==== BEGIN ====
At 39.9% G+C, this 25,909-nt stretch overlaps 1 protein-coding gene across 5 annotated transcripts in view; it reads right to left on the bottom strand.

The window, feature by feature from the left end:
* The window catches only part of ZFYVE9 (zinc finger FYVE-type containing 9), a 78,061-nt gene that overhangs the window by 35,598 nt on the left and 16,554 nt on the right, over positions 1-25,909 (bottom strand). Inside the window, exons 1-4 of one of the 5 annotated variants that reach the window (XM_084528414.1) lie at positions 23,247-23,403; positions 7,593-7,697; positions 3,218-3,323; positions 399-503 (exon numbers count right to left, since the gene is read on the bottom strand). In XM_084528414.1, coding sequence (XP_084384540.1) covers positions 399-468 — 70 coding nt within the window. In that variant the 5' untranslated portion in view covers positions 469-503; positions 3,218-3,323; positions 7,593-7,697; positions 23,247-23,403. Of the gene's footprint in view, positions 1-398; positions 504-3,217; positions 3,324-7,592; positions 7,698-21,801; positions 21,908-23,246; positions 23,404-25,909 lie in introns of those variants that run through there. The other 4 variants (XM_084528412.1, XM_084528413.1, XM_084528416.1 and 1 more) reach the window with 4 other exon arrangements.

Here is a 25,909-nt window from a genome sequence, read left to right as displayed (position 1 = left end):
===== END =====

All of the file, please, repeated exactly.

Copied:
At 39.9% G+C, this 25,909-nt stretch overlaps 1 protein-coding gene across 5 annotated transcripts in view; it reads right to left on the bottom strand.

The window, feature by feature from the left end:
* The window catches only part of ZFYVE9 (zinc finger FYVE-type containing 9), a 78,061-nt gene that overhangs the window by 35,598 nt on the left and 16,554 nt on the right, over positions 1-25,909 (bottom strand). Inside the window, exons 1-4 of one of the 5 annotated variants that reach the window (XM_084528414.1) lie at positions 23,247-23,403; positions 7,593-7,697; positions 3,218-3,323; positions 399-503 (exon numbers count right to left, since the gene is read on the bottom strand). In XM_084528414.1, coding sequence (XP_084384540.1) covers positions 399-468 — 70 coding nt within the window. In that variant the 5' untranslated portion in view covers positions 469-503; positions 3,218-3,323; positions 7,593-7,697; positions 23,247-23,403. Of the gene's footprint in view, positions 1-398; positions 504-3,217; positions 3,324-7,592; positions 7,698-21,801; positions 21,908-23,246; positions 23,404-25,909 lie in introns of those variants that run through there. The other 4 variants (XM_084528412.1, XM_084528413.1, XM_084528416.1 and 1 more) reach the window with 4 other exon arrangements.

Here is a 25,909-nt window from a genome sequence, read left to right as displayed (position 1 = left end):